When I moved to Portland a year ago, I had this grand idea that I would create a space where multipotentialites could live and play together. It would be a physical space, sort of the real world version of the Puttytribe. And it would be awesome.
However, upon moving here, I realized very quickly that pursuing this goal right away would be impossible. I didn’t know the neighbourhoods, or have the ideal housemates picked out. Most of all though, I didn’t have the funds. Would I rent? Buy? What would these creative collaborations look like? How could I make all of this happen when I wasn’t even fully financially independent yet?… Pursuing this goal at the time was simply impractical. (And that’s not a word I throw around lightly—or at all).
“Impractical” is normally the language of naysayers
Usually when someone tells you that your dream is “impractical,” they mean it in the bigger sense: It’s impracticable, period. Let it go, move on to something more realistic. Or they use language like “someday,” which we all know usually means never.
Bleh. These people are Naysayers. You have no time for such folk in your life.
No, what I’m talking about here isn’t giving up on your massive dream (which is 100% achievable by the way. People with fewer resources than you have created some absolutely wacky things in this world!), or even putting it on hold. Just the contrary. You want to be working steadily towards your goal, but you want to do that by breaking your goal up into smaller projects and tackling those individually.
You may not be able to host your own cooking show on the Food Network right this very second or get a publishing deal for the novel you want to write. Not right now anyway. But there’s a lot you can do in preparation. In fact, there’s a lot that you must do in preparation if you ever want to be ready.
Getting the building blocks in place
You may need to acquire certain skills, resources, and/or develop some key relationships before being able to tackle your ultimate goal.
Of course, you may not even know what you need to know. But that’s okay. I bet there are a few clues—enough clues to get started on a couple smaller project anyway.
Where to start?
1. Make a list
Make a list of all the skills, experiences, and relationships that you think you might need. Do this brain-dump style. Get everything out of your head.
Feeling nice and overwhelmed? That’s normal. Now let’s narrow it down, because I promise you, most of the stuff on your list isn’t nearly as important as you think.
2. Whittle it down to the essentials
Go through that list again and star the items that you know you will need to pursue your project. For instance, if you want to host your own cooking show, then taking a cooking class or going to culinary school might be an important experience, as opposed to say, learning how to network. (That might be important too, but we’re prioritizing here.)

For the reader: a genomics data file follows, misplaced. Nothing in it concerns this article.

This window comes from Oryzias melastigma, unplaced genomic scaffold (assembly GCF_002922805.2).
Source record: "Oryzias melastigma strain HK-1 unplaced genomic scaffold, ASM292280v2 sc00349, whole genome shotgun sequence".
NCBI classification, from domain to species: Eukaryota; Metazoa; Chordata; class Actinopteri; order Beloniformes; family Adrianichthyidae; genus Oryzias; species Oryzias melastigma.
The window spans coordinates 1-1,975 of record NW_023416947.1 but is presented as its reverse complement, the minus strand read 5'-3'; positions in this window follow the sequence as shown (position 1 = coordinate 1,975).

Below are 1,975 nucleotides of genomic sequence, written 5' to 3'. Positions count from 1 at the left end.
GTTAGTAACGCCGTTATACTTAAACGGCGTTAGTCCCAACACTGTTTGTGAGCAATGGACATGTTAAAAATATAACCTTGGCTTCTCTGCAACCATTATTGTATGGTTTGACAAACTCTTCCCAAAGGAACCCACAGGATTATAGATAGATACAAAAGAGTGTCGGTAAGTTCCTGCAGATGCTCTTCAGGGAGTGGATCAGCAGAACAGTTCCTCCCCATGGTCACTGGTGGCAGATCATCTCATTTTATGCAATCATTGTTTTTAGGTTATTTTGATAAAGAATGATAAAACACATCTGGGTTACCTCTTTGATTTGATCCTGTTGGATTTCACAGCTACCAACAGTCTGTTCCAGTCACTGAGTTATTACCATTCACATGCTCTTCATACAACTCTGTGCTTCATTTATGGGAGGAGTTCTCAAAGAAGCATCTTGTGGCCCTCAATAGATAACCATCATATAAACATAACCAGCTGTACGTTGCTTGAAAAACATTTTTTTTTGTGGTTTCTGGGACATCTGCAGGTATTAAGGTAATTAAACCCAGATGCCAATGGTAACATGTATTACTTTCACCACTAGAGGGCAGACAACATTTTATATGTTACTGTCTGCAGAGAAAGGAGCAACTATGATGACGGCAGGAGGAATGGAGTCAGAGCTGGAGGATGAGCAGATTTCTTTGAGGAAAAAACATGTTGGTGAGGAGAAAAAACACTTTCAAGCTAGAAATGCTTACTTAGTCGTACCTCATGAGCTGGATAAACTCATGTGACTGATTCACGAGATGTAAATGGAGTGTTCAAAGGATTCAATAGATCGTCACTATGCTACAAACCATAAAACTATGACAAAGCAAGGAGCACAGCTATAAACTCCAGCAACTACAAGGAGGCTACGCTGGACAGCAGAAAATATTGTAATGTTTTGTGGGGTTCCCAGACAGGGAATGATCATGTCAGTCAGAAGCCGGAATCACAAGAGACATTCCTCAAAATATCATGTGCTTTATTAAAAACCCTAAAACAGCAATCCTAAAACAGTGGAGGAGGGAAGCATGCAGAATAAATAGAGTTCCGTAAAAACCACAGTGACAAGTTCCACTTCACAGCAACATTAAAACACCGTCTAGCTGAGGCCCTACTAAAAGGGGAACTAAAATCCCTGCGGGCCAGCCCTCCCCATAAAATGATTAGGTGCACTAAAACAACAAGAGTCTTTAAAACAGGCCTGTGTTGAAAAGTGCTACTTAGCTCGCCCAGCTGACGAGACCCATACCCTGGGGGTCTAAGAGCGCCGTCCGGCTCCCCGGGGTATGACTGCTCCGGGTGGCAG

Another important skill for your goal might be getting comfortable on camera. You might not have a show on network television yet, but could you start your own blog and create short videos about your concoctions?
Take your starred items and create a new list. Write this list on a new page in your notebook or if you’re doing this digitally, create a fresh document and close the old one. You want to make sure that you can’t see the old, overwhelm-inducing list.
3. If these projects are still too “impractical for now”, then break them down even further
Can’t afford culinary school? How about acquiring some culinary chops (boo) through blogs and YouTube tutorials while you save up? Or maybe you could skip the formal education altogether. It depends on whether that particular experience is important to you or not (either way, it’s cool).
Narrow down your list until you’ve got projects that you could actually start now.
The best way to choose: the fun test
When multipotentialites ask me which projects they should pursue, I usually impart advice that’s, granted, a little cheesy, but it’s advice that has served me well. I suggest that they listen to their hearts.
It’s so easy to feel like you should take the safer or more profitable route, but I generally believe that if you’re yearning to do something, there’s a reason. Ask yourself which project sounds like the most fun, and start there.
You can pursue more than one of these smaller projects at once. I would keep the number of priority projects down to five though, and dabble in the others during your Scanning Time.
And of course, the truth is that it doesn’t really matter which project you begin with, so try not to lose too much sleep over the decision. There’s plenty of time to do it all.
Over-preparation can kill your project too
Now for an annoying caveat…
You will never feel ready to pursue that massive project.
I certainly didn’t feel fully ready to launch the Puttytribe (Don’t you need an enormous subscriber base to launch a membership site? That’s what they tell you anyway…) It took me weeks before I was brave enough to even set a launch date. And despite all of the research, I was certainly not prepared for everything that puppyhood entails! But I’m not sure I ever could have been.
Sometimes the only way to learn, is to stumble along in the dark, fail a few times, and then take smarter action as you move forward. We learn a great deal more from our failures than our successes anyway.
Perfection is the enemy of done.
When it comes to preparation, there will always be more that you can learn. It’s easy to over-prepare and put off taking action out of fear. “I’m not ready” is an excellent rationalization, isn’t it? It makes so much “logical” sense to wait… At a certain point, you just need to jump or it’ll never happen.
I try to live by the following rule: learn only as much as you need to learn to get started, and then start.
How do you approach those massive, scary, overwhelming projects? Do you break they down into smaller projects?